Climate change is not a driving force behind migration today - but it could be in the future, residents in four European countries believe.

A survey of 4,000 residents of Britain, Germany, France and Norway found that most believe climate change is not a major reason for mass migration today - but about 40 percent think it will lead to an increase of migrants in the future, according to results released Wednesday.

The study, coordinated by Cardiff University in Britain, collaborated with institutions in Germany, France and Norway to examine perceptions of climate change in the four countries as they relate to science, public policy, renewable energy and migration.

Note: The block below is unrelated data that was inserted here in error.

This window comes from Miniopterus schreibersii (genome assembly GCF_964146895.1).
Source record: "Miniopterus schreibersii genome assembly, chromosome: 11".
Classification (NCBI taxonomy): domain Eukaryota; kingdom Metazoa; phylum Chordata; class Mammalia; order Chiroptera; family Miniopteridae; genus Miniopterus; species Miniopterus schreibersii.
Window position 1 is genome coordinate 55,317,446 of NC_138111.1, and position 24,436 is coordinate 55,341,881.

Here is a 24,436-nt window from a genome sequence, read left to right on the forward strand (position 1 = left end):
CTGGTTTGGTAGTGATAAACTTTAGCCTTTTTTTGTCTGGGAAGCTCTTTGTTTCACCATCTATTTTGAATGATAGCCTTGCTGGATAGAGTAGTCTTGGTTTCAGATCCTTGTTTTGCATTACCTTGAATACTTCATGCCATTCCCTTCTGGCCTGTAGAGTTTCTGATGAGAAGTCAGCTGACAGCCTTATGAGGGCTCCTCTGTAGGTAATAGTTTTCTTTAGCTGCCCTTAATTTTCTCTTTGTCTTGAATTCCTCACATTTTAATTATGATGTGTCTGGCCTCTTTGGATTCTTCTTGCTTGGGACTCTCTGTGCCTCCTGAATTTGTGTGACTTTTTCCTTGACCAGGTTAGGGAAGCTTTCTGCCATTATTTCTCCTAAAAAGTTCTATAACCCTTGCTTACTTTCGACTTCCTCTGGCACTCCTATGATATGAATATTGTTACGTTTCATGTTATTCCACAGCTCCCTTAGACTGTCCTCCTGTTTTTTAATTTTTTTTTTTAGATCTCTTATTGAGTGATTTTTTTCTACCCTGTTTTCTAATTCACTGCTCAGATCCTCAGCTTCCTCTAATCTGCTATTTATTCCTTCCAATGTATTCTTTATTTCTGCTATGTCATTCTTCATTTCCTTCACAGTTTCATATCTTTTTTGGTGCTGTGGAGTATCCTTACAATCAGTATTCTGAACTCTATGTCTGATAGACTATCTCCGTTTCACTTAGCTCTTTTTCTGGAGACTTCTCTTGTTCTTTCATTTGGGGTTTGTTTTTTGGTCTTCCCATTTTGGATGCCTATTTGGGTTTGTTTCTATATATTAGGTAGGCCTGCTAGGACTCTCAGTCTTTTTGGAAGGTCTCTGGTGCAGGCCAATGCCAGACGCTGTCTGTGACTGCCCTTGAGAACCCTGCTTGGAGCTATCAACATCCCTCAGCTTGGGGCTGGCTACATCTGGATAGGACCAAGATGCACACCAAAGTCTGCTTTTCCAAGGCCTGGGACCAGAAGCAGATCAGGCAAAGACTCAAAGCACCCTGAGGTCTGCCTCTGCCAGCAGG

This survey is one of the first looks at public beliefs about climate change as a potential catalyst for migration, said Nick Pidgeon, a Cardiff professor and the lead investigator.

While separating out the role of climate change among a range of drivers for migration is difficult, migrant flows in Europe in recent years have spurred growing conversation in news media on the issue, he said.

The problem is "it's almost impossible to show that, impossible to prove that" climate change is an important contributor to migration, Pidgeon said at a panel event to discuss the findings.

A majority of people surveyed in all four countries -- ranging from 54 percent in Germany to 70 percent in France -- disagreed that climate change is causing migration.

Slightly more people, however, tended to believe their country may see more climate-linked migration later, including 57 percent of respondents in Norway.

"That's not entirely out of line with the expert projections," Pidgeon said. Researchers "are saying at some time in the future there may be more migration across the world".

Source: March 8, 2017, The Times of India